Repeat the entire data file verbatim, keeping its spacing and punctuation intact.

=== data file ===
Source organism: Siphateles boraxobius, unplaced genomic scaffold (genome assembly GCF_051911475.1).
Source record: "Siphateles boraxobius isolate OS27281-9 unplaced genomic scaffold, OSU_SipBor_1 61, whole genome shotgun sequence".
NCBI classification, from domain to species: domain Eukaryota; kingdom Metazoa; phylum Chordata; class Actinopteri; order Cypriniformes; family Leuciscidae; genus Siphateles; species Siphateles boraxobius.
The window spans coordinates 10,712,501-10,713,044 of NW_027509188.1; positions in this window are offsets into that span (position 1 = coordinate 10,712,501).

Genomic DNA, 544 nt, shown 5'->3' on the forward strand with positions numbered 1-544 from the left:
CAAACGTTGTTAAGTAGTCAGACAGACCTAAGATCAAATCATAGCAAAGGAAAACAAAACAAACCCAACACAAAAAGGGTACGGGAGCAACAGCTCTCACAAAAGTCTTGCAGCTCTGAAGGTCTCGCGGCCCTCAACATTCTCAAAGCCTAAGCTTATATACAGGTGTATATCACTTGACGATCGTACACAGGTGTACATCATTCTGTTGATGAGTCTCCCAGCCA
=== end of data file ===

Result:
Source organism: Siphateles boraxobius, unplaced genomic scaffold (genome assembly GCF_051911475.1).
Source record: "Siphateles boraxobius isolate OS27281-9 unplaced genomic scaffold, OSU_SipBor_1 61, whole genome shotgun sequence".
NCBI classification, from domain to species: domain Eukaryota; kingdom Metazoa; phylum Chordata; class Actinopteri; order Cypriniformes; family Leuciscidae; genus Siphateles; species Siphateles boraxobius.
The window spans coordinates 10,712,501-10,713,044 of NW_027509188.1; positions in this window are offsets into that span (position 1 = coordinate 10,712,501).

Genomic DNA, 544 nt, shown 5'->3' on the forward strand with positions numbered 1-544 from the left:
CAAACGTTGTTAAGTAGTCAGACAGACCTAAGATCAAATCATAGCAAAGGAAAACAAAACAAACCCAACACAAAAAGGGTACGGGAGCAACAGCTCTCACAAAAGTCTTGCAGCTCTGAAGGTCTCGCGGCCCTCAACATTCTCAAAGCCTAAGCTTATATACAGGTGTATATCACTTGACGATCGTACACAGGTGTACATCATTCTGTTGATGAGTCTCCCAGCCA